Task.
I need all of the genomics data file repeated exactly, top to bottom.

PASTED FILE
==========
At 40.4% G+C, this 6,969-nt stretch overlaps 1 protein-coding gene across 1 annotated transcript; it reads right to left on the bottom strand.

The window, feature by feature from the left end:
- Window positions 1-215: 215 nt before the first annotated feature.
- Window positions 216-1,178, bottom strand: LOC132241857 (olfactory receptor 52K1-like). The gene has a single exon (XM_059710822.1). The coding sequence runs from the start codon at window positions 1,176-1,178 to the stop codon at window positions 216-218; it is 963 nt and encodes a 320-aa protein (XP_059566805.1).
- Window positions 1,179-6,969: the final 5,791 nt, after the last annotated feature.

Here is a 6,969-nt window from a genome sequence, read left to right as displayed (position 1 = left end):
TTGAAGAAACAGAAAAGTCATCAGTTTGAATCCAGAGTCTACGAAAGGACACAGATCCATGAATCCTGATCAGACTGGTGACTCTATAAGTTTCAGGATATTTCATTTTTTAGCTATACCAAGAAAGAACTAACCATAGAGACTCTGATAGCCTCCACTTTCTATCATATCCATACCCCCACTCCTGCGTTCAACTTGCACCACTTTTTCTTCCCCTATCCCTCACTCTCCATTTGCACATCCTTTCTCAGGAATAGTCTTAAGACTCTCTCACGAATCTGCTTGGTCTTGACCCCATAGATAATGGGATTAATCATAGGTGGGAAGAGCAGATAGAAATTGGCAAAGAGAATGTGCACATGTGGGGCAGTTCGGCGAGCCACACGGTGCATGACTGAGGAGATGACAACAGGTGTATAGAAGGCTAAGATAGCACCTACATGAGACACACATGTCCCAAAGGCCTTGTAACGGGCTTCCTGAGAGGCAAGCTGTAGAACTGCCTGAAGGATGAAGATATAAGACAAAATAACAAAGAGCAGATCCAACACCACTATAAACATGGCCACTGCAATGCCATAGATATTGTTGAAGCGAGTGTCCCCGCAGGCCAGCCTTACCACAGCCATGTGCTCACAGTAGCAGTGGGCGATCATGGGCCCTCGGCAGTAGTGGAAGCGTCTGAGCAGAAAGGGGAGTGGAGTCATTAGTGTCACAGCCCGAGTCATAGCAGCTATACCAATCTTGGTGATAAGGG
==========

At 40.4% G+C, this 6,969-nt stretch overlaps 1 protein-coding gene across 1 annotated transcript; it reads right to left on the bottom strand.

The window, feature by feature from the left end:
- Window positions 1-215: 215 nt before the first annotated feature.
- Window positions 216-1,178, bottom strand: LOC132241857 (olfactory receptor 52K1-like). The gene has a single exon (XM_059710822.1). The coding sequence runs from the start codon at window positions 1,176-1,178 to the stop codon at window positions 216-218; it is 963 nt and encodes a 320-aa protein (XP_059566805.1).
- Window positions 1,179-6,969: the final 5,791 nt, after the last annotated feature.

Here is a 6,969-nt window from a genome sequence, read left to right as displayed (position 1 = left end):
TTGAAGAAACAGAAAAGTCATCAGTTTGAATCCAGAGTCTACGAAAGGACACAGATCCATGAATCCTGATCAGACTGGTGACTCTATAAGTTTCAGGATATTTCATTTTTTAGCTATACCAAGAAAGAACTAACCATAGAGACTCTGATAGCCTCCACTTTCTATCATATCCATACCCCCACTCCTGCGTTCAACTTGCACCACTTTTTCTTCCCCTATCCCTCACTCTCCATTTGCACATCCTTTCTCAGGAATAGTCTTAAGACTCTCTCACGAATCTGCTTGGTCTTGACCCCATAGATAATGGGATTAATCATAGGTGGGAAGAGCAGATAGAAATTGGCAAAGAGAATGTGCACATGTGGGGCAGTTCGGCGAGCCACACGGTGCATGACTGAGGAGATGACAACAGGTGTATAGAAGGCTAAGATAGCACCTACATGAGACACACATGTCCCAAAGGCCTTGTAACGGGCTTCCTGAGAGGCAAGCTGTAGAACTGCCTGAAGGATGAAGATATAAGACAAAATAACAAAGAGCAGATCCAACACCACTATAAACATGGCCACTGCAATGCCATAGATATTGTTGAAGCGAGTGTCCCCGCAGGCCAGCCTTACCACAGCCATGTGCTCACAGTAGCAGTGGGCGATCATGGGCCCTCGGCAGTAGTGGAAGCGTCTGAGCAGAAAGGGGAGTGGAGTCATTAGTGTCACAGCCCGAGTCATAGCAGCTATACCAATCTTGGTGATAAGGG